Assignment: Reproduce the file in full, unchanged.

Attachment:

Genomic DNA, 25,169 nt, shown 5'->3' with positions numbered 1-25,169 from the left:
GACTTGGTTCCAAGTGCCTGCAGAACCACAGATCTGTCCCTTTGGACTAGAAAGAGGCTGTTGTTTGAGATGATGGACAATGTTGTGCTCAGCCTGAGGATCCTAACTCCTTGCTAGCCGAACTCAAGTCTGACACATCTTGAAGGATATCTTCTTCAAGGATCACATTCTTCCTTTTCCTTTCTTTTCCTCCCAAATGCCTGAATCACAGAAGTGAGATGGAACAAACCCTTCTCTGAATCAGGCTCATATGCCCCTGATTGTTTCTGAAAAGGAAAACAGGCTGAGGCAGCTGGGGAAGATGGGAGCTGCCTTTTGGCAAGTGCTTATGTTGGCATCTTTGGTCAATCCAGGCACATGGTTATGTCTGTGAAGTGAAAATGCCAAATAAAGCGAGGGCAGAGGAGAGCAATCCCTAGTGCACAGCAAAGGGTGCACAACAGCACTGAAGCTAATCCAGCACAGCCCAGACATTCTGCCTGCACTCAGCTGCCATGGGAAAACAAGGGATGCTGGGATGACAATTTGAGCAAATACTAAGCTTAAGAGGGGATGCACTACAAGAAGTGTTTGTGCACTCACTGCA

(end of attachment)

Genomic DNA, 25,169 nt, shown 5'->3' with positions numbered 1-25,169 from the left:
GACTTGGTTCCAAGTGCCTGCAGAACCACAGATCTGTCCCTTTGGACTAGAAAGAGGCTGTTGTTTGAGATGATGGACAATGTTGTGCTCAGCCTGAGGATCCTAACTCCTTGCTAGCCGAACTCAAGTCTGACACATCTTGAAGGATATCTTCTTCAAGGATCACATTCTTCCTTTTCCTTTCTTTTCCTCCCAAATGCCTGAATCACAGAAGTGAGATGGAACAAACCCTTCTCTGAATCAGGCTCATATGCCCCTGATTGTTTCTGAAAAGGAAAACAGGCTGAGGCAGCTGGGGAAGATGGGAGCTGCCTTTTGGCAAGTGCTTATGTTGGCATCTTTGGTCAATCCAGGCACATGGTTATGTCTGTGAAGTGAAAATGCCAAATAAAGCGAGGGCAGAGGAGAGCAATCCCTAGTGCACAGCAAAGGGTGCACAACAGCACTGAAGCTAATCCAGCACAGCCCAGACATTCTGCCTGCACTCAGCTGCCATGGGAAAACAAGGGATGCTGGGATGACAATTTGAGCAAATACTAAGCTTAAGAGGGGATGCACTACAAGAAGTGTTTGTGCACTCACTGCA